On June 1, Griffin Matthews posted a video describing the racism he encountered while working on his musical Witness Uganda (previously titled Invisible Thread). The show is based on the true story of his humanitarian trips to Uganda and his work to fund his nonprofit organization, UgandaProject.
[Summary under the cut]In the video he talks about:
- Being forced out of his role as lead writer and actor after producers had purchased the rights to his work
- Being told by a director that a Black actress was not the right shade to be in Witness Uganda
- Second Stage bringing the cast to perform and talk up the theater's "risky endeavors" in exchange for a donation that never came
- White reviewers criticizing their 20-something actors for looking too old while giving Dear Evan Hansen (starring Ben Platt as a high schooler) a pass; calling a character "Big Mama" when her name was "Rain Lady; singling Griffin out for ad hominems while the all-white producing staff and director were spared, and did nothing to defend him
- Being told by a producer re: a line about being the son of slaves: "Slavery is over. Nobody wants to hear about that." No one in the creative team meeting pushed back.
- How the industry is teeming with racists pretending to be allies
- How white creatives with power claim to love and support Black artists, even buying their work, but do not understand the work or know how to advocate for it: "Her Black experience is strictly about money and profits. She has no real Black friends and has never needed to have them, because that's not part of the equation of rising to the pinnacle of success on Broadway. Think about that. White people literally need not one Black person to become a Broadway sensation, to become a millionaire, to become a Tony winner, to become Broadway history — not one Black person is needed to achieve that. And that is why Broadway is racist."
- Says "If the word 'racist' stings you, it should, because racist behavior has been stinging artists of color since the very beginning. Racism has been stealing our dreams, choking our stories, looting our talent, destroying our bank accounts, and then discarding us when we are no longer valued. And here is the deepest revelation from me: I may never make it to Broadway for simply speaking out against the horrific treatment that I received, and all of the Amy Coopers will be fine."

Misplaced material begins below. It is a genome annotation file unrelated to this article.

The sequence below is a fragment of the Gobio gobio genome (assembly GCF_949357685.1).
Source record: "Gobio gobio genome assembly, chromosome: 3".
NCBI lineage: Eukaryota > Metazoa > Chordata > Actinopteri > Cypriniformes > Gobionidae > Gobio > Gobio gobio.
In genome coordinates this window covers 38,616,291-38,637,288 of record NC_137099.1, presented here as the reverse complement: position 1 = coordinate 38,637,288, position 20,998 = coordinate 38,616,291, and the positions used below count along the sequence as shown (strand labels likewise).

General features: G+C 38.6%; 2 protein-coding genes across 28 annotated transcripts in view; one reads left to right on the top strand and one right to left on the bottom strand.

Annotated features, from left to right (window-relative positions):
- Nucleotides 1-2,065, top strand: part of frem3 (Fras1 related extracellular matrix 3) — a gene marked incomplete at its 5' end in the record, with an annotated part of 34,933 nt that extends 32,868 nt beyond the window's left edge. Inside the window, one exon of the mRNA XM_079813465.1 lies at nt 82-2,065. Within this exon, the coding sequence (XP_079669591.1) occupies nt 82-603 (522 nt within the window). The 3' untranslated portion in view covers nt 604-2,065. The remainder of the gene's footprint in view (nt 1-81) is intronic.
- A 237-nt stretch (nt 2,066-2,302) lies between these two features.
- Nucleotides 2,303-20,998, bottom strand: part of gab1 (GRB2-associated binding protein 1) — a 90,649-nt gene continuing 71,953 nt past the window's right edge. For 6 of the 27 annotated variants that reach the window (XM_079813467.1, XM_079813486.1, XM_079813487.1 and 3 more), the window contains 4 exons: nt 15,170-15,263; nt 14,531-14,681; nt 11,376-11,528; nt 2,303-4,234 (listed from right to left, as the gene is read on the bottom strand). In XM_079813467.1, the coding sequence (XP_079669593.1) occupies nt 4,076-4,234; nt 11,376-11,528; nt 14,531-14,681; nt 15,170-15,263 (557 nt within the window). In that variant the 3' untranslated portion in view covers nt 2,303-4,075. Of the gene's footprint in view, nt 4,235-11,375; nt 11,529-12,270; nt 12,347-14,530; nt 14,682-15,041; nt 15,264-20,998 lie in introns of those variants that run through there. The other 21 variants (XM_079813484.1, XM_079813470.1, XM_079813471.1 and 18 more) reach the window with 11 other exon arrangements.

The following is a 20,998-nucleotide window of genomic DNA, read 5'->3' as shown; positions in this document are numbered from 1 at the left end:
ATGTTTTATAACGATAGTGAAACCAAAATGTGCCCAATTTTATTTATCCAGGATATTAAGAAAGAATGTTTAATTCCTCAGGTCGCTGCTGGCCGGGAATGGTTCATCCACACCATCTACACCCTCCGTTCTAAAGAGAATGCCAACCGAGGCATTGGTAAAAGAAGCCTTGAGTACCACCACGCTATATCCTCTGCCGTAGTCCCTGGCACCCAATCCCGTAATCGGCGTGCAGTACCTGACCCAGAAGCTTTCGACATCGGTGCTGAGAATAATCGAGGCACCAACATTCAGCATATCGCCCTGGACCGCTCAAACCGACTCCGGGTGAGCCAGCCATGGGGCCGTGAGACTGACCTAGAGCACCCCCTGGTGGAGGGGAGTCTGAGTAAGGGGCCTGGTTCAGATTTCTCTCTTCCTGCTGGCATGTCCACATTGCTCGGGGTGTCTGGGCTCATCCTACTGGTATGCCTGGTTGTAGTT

- Says "Black artists have been keeping a secret from you: We have been performing on stage and off. And we're tired. We are done. I am done. The Great White Way needs a real Black friend immediately."
Today, Griffin posted a letter on Facebook (below) and Instagram calling out Broadway and arts publications for ignoring his statement and the widespread support it received from other Black creatives on and off Broadway.
[Postscript on The Book of Mormon]I should acknowledge that I'm posting this with a username inspired by The Book of Mormon, which Griffin specifically calls out as racist (and at least one cast member from the show has agreed). The show's anti-religion/anti-missionary message did resonate with me, but at the expense of its racist portrayal of Uganda, and I'm sorry for that.
I encourage anyone else who's supported The Book of Mormon through ticket sales in the past and/or who feels strongly about missionaries to donate to No White Saviors, a Ugandan organization that works to address the real and ongoing harm white missionaries do there instead of using it as a ~woke punchline.
Source, 2, 3